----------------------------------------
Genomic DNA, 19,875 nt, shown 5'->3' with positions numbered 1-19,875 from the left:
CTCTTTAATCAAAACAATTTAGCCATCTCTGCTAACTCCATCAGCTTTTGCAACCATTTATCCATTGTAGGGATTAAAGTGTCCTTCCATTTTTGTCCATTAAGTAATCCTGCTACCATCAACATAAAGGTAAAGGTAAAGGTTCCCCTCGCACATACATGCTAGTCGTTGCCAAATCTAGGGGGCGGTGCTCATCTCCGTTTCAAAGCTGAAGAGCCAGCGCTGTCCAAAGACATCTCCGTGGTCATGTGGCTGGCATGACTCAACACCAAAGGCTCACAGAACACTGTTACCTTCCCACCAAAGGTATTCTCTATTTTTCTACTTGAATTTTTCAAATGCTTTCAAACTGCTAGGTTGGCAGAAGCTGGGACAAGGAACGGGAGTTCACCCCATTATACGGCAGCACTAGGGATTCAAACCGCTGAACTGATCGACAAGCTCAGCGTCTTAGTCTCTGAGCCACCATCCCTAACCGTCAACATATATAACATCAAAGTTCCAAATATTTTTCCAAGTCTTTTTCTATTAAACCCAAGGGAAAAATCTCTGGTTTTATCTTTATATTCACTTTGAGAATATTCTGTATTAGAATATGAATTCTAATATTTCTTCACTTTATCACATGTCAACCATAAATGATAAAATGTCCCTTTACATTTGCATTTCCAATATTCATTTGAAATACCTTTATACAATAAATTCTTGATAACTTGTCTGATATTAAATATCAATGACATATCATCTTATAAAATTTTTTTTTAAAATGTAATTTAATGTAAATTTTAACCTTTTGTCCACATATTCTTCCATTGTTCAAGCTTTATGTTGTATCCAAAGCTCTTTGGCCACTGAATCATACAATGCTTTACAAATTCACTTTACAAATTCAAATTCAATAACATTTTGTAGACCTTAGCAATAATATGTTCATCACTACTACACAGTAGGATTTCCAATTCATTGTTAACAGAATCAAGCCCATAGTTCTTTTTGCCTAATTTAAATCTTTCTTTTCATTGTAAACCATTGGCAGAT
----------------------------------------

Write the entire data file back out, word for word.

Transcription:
Genomic DNA, 19,875 nt, shown 5'->3' with positions numbered 1-19,875 from the left:
CTCTTTAATCAAAACAATTTAGCCATCTCTGCTAACTCCATCAGCTTTTGCAACCATTTATCCATTGTAGGGATTAAAGTGTCCTTCCATTTTTGTCCATTAAGTAATCCTGCTACCATCAACATAAAGGTAAAGGTAAAGGTTCCCCTCGCACATACATGCTAGTCGTTGCCAAATCTAGGGGGCGGTGCTCATCTCCGTTTCAAAGCTGAAGAGCCAGCGCTGTCCAAAGACATCTCCGTGGTCATGTGGCTGGCATGACTCAACACCAAAGGCTCACAGAACACTGTTACCTTCCCACCAAAGGTATTCTCTATTTTTCTACTTGAATTTTTCAAATGCTTTCAAACTGCTAGGTTGGCAGAAGCTGGGACAAGGAACGGGAGTTCACCCCATTATACGGCAGCACTAGGGATTCAAACCGCTGAACTGATCGACAAGCTCAGCGTCTTAGTCTCTGAGCCACCATCCCTAACCGTCAACATATATAACATCAAAGTTCCAAATATTTTTCCAAGTCTTTTTCTATTAAACCCAAGGGAAAAATCTCTGGTTTTATCTTTATATTCACTTTGAGAATATTCTGTATTAGAATATGAATTCTAATATTTCTTCACTTTATCACATGTCAACCATAAATGATAAAATGTCCCTTTACATTTGCATTTCCAATATTCATTTGAAATACCTTTATACAATAAATTCTTGATAACTTGTCTGATATTAAATATCAATGACATATCATCTTATAAAATTTTTTTTTAAAATGTAATTTAATGTAAATTTTAACCTTTTGTCCACATATTCTTCCATTGTTCAAGCTTTATGTTGTATCCAAAGCTCTTTGGCCACTGAATCATACAATGCTTTACAAATTCACTTTACAAATTCAAATTCAATAACATTTTGTAGACCTTAGCAATAATATGTTCATCACTACTACACAGTAGGATTTCCAATTCATTGTTAACAGAATCAAGCCCATAGTTCTTTTTGCCTAATTTAAATCTTTCTTTTCATTGTAAACCATTGGCAGAT